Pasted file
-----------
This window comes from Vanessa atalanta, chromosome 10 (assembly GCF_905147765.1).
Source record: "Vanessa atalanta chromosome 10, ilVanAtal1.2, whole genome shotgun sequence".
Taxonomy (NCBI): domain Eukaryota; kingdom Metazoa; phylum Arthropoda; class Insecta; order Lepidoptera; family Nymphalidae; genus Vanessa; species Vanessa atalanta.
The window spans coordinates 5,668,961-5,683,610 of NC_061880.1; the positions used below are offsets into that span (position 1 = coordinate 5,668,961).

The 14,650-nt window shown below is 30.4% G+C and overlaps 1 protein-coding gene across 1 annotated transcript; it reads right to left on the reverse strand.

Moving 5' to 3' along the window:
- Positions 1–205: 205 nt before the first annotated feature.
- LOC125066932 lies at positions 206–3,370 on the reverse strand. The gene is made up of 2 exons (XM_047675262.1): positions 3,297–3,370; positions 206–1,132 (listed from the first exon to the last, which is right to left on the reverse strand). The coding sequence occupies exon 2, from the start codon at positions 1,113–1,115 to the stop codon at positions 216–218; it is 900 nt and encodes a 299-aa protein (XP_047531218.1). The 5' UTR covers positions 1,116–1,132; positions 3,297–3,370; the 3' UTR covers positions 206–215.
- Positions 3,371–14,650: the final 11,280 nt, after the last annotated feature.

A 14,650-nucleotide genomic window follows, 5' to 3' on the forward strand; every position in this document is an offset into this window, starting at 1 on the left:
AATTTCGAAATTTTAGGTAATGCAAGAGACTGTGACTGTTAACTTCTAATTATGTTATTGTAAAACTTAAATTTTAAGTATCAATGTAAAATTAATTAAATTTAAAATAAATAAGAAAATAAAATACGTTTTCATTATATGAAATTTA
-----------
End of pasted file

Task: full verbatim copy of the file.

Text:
This window comes from Vanessa atalanta, chromosome 10 (assembly GCF_905147765.1).
Source record: "Vanessa atalanta chromosome 10, ilVanAtal1.2, whole genome shotgun sequence".
Taxonomy (NCBI): domain Eukaryota; kingdom Metazoa; phylum Arthropoda; class Insecta; order Lepidoptera; family Nymphalidae; genus Vanessa; species Vanessa atalanta.
The window spans coordinates 5,668,961-5,683,610 of NC_061880.1; the positions used below are offsets into that span (position 1 = coordinate 5,668,961).

The 14,650-nt window shown below is 30.4% G+C and overlaps 1 protein-coding gene across 1 annotated transcript; it reads right to left on the reverse strand.

Moving 5' to 3' along the window:
- Positions 1–205: 205 nt before the first annotated feature.
- LOC125066932 lies at positions 206–3,370 on the reverse strand. The gene is made up of 2 exons (XM_047675262.1): positions 3,297–3,370; positions 206–1,132 (listed from the first exon to the last, which is right to left on the reverse strand). The coding sequence occupies exon 2, from the start codon at positions 1,113–1,115 to the stop codon at positions 216–218; it is 900 nt and encodes a 299-aa protein (XP_047531218.1). The 5' UTR covers positions 1,116–1,132; positions 3,297–3,370; the 3' UTR covers positions 206–215.
- Positions 3,371–14,650: the final 11,280 nt, after the last annotated feature.

A 14,650-nucleotide genomic window follows, 5' to 3' on the forward strand; every position in this document is an offset into this window, starting at 1 on the left:
AATTTCGAAATTTTAGGTAATGCAAGAGACTGTGACTGTTAACTTCTAATTATGTTATTGTAAAACTTAAATTTTAAGTATCAATGTAAAATTAATTAAATTTAAAATAAATAAGAAAATAAAATACGTTTTCATTATATGAAATTTA